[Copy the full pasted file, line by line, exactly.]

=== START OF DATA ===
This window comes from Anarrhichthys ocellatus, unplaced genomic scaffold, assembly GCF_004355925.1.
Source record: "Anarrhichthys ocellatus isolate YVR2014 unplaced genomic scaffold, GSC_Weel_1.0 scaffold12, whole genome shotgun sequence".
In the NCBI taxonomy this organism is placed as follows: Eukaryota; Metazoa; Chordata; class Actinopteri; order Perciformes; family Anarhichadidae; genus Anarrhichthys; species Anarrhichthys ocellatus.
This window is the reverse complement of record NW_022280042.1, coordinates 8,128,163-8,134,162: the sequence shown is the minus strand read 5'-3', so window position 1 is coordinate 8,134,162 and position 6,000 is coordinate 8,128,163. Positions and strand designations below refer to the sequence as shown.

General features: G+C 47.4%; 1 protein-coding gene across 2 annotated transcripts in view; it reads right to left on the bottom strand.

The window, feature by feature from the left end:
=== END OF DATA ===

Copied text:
This window comes from Anarrhichthys ocellatus, unplaced genomic scaffold, assembly GCF_004355925.1.
Source record: "Anarrhichthys ocellatus isolate YVR2014 unplaced genomic scaffold, GSC_Weel_1.0 scaffold12, whole genome shotgun sequence".
In the NCBI taxonomy this organism is placed as follows: Eukaryota; Metazoa; Chordata; class Actinopteri; order Perciformes; family Anarhichadidae; genus Anarrhichthys; species Anarrhichthys ocellatus.
This window is the reverse complement of record NW_022280042.1, coordinates 8,128,163-8,134,162: the sequence shown is the minus strand read 5'-3', so window position 1 is coordinate 8,134,162 and position 6,000 is coordinate 8,128,163. Positions and strand designations below refer to the sequence as shown.

General features: G+C 47.4%; 1 protein-coding gene across 2 annotated transcripts in view; it reads right to left on the bottom strand.

The window, feature by feature from the left end: